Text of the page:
Sweden: Stricter sanctions against non-resident hauliers who violate EU cabotage regulation
There has been heated debate in the transport sector regarding the common market's impact on Swedish wages and working conditions. A new law tries to deal with some of the most obvious violations of the rules on cabotage by road.
Since January 2015, the Swedish police force is allowed to take stricter actions against non-resident hauliers, which violate the EU regulation on cabotage (Regulation (EC) 1072/2009). A new law, which partly was introduced in January and partly in March, gives the police the right to obstruct a vehicle that has carried out more road shipments in Sweden than the regulation stipulates up to 24 hours and to issue fines of a maximum of SEK 40,000 (€4,300 as at 23 March 2015). Sweden is the Scandinavian country where illegal shipments are the most common (article in Swedish). Both the Swedish Association of Road Transport Companies (in Swedish) and the Swedish Transport Workers Union (in Swedish) are satisfied with the new legislation.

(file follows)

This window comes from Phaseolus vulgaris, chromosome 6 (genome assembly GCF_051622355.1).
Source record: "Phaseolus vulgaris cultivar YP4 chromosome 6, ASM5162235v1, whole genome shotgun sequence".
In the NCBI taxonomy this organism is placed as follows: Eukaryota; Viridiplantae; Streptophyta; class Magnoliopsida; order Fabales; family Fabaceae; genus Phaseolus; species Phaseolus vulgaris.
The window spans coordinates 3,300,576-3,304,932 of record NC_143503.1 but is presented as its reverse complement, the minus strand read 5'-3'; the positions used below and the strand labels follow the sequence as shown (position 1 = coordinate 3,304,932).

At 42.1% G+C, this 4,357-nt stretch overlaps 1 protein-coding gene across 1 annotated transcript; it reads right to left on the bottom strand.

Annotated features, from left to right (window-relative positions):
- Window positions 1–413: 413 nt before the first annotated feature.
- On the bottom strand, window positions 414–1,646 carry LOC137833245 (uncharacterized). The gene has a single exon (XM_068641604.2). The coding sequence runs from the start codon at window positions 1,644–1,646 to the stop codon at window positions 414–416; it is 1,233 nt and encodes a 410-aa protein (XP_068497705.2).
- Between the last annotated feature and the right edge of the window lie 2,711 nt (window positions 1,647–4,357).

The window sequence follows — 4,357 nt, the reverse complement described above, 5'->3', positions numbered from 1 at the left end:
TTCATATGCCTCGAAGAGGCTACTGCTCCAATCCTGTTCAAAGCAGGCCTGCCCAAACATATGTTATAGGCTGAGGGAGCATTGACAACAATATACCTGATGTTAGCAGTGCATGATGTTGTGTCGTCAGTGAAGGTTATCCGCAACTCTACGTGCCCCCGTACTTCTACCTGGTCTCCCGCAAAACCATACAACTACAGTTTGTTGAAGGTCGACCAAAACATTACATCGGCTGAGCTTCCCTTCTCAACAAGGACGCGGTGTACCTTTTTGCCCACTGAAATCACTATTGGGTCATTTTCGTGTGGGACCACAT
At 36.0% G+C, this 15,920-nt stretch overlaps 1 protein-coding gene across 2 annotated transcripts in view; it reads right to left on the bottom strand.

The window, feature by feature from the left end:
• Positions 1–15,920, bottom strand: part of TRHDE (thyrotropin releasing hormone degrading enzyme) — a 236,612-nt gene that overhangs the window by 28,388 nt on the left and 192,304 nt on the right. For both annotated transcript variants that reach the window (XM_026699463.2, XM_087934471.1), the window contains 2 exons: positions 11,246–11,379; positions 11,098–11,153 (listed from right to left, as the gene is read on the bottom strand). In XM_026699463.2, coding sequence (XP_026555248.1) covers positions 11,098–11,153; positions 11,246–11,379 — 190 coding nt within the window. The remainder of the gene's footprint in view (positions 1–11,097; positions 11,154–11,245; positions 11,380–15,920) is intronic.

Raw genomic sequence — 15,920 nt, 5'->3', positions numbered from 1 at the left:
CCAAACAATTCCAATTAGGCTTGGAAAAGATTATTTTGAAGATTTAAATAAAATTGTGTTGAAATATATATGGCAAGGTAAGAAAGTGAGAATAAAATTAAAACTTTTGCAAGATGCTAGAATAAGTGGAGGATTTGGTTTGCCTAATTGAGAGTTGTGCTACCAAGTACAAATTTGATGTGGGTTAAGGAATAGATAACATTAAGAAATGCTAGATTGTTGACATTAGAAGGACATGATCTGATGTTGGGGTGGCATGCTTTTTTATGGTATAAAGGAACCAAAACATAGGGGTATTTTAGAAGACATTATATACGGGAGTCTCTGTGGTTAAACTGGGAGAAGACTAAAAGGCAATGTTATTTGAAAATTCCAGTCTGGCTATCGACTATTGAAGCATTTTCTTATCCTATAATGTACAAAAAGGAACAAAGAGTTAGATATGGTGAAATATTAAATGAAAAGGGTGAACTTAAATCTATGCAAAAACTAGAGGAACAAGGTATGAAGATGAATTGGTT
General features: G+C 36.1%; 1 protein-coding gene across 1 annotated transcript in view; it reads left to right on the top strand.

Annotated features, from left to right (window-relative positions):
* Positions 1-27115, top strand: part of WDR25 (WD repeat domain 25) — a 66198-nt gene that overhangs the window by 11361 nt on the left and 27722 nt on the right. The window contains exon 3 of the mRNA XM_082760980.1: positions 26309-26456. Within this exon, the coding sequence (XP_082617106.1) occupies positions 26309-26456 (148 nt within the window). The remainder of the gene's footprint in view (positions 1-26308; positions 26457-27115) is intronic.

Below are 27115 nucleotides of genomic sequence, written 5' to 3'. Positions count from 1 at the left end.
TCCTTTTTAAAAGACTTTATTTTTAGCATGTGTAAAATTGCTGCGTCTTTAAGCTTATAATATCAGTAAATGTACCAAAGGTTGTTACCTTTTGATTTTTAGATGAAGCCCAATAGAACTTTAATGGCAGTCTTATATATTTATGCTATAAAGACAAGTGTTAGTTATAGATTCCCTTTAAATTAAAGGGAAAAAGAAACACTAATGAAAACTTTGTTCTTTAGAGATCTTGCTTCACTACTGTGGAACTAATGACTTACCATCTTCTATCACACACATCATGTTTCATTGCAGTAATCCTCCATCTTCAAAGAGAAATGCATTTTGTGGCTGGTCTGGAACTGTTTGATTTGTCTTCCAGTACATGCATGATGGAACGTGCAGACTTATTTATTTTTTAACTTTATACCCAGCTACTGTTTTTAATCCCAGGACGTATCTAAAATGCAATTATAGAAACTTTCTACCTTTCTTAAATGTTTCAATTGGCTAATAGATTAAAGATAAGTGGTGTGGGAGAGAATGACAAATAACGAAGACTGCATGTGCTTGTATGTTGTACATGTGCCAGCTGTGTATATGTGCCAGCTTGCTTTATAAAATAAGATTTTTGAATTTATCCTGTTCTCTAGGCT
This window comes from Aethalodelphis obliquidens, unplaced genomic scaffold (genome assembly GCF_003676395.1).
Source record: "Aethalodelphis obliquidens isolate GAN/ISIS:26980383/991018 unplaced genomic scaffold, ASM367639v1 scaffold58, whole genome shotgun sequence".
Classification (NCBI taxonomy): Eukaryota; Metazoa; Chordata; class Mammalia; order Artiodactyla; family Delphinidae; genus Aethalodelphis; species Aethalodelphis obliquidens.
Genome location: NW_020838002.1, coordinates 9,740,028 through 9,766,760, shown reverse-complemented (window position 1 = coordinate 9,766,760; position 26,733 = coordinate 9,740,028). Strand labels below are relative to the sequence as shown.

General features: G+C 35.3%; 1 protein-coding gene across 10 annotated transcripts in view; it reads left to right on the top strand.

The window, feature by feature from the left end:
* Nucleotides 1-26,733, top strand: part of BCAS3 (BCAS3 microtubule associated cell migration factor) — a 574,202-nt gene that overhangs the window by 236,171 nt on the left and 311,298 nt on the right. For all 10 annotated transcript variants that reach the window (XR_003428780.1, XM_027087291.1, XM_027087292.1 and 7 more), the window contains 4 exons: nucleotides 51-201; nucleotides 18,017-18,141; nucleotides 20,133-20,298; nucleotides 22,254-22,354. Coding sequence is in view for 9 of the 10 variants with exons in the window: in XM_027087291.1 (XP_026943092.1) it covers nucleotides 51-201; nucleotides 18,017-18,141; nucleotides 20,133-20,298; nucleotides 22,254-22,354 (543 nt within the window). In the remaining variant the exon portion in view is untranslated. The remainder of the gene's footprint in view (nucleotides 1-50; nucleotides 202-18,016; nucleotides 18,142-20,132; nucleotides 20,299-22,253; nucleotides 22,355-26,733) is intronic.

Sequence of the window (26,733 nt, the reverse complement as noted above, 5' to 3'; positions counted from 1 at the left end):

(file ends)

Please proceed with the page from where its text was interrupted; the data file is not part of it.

Protests and demonstrations by trade unions and employers against foreign hauliers’ violations of the legislation on cabotage by road took place prior to the introduction of the new legislation. The violations have been regarded as a threat against the transport sector due to dumping of prices, wages and working conditions (article in Swedish). The government decided to reinforce the measures for prevention of continuing journeys in a new law (in Swedish), which was expected to enter into force on 1 July 2015.